France's foreign minister has written an extraordinary letter that provides 'cover' for the French luxury goods group LVMH to pull out of an expensive deal to buy famous American jewellery firm Tiffany it no longer wanted to complete. That letter came after LVMH chief executive Bernard Arnault reportedly asked foreign minister Jean-Yves Le Drian for help. The affair is now likely to lead to a long and bitter legal battle, one that could even end up with the French state facing claims for compensation from disgruntled shareholders. Mediapart's Martine Orange argues in this op-ed article that no French government has ever gone out on such a limb to support a private company.
Mediapart is publishing a series of recordings of police phone taps involving the former head of France's domestic intelligence agency, Bernard Squarcini. These extraordinary tapes, which date from 2013, reveal the de facto existence of a state within a state, where private and public interests became intertwined. The first series of judicially-approved recordings reveal how after leaving his intelligence post Squarcini, nicknamed 'La Squale' ('The Shark'), was asked by the French luxury goods group LVMH to “infiltrate” an independent magazine in order to spy on it. Neither Squarcini nor LVMH wanted to comment on the content of the tapes. Fabrice Arfi and Pascale Pascariello report.
French companies LVMH and Kering, which own dozens of haute couture brands including Saint Laurent, Dior and Gucci, have signed a charter to ban overly thin models, both female and male, and those aged under-16, from their catwalks and advertising.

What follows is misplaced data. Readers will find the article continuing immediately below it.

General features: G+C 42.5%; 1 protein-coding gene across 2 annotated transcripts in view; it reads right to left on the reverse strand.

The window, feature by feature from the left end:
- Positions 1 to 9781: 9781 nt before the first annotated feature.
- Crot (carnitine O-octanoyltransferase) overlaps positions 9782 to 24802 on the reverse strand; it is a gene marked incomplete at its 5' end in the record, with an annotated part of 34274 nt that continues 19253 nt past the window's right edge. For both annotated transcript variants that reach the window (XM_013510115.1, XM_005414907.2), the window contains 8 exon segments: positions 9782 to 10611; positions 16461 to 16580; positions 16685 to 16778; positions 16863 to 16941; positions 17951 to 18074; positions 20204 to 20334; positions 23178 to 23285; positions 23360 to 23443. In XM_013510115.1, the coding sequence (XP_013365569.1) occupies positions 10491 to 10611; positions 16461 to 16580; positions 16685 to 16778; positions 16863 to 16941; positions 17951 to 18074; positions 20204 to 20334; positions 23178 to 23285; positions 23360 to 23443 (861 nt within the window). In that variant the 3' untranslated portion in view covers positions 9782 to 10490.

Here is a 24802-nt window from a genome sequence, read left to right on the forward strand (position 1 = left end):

Runaway success Merci, Patron! is about unemployed couple from northern France who lose their jobs when the company opens new factories in Poland.
Bernard Arnault, boss of LVMH which owns brands such as Louis Vuitton, Fendi and Givenchy, hopes to acquire Le Parisien for €50m.
Critics say that new glass facade planned as part of the redevelopment of this art deco and nouveau Paris landmark will look like a shower curtain.
Probe relating to France's richest man Bernard Arnault concerns a capital increase of 2.9 billion euros in LVMH's Belgian holding company.
The two high-profile luxury brands come before French stock-market regulator in dispute over Bernard Arnault's stake in Hermès.
The head of luxury group LVMH said he always denied the move was for tax reasons but had abandoned plans to avoid 'any ambiguity'.
Belgian prosecutors have advised against giving citizenship to Bernard Arnault, chief executive of luxury group LVMH.
Baron Rothschild, owner of French daily Libération, defends crude headline attacking LVMH boss Bernard Arnault for seeking Belgian nationality.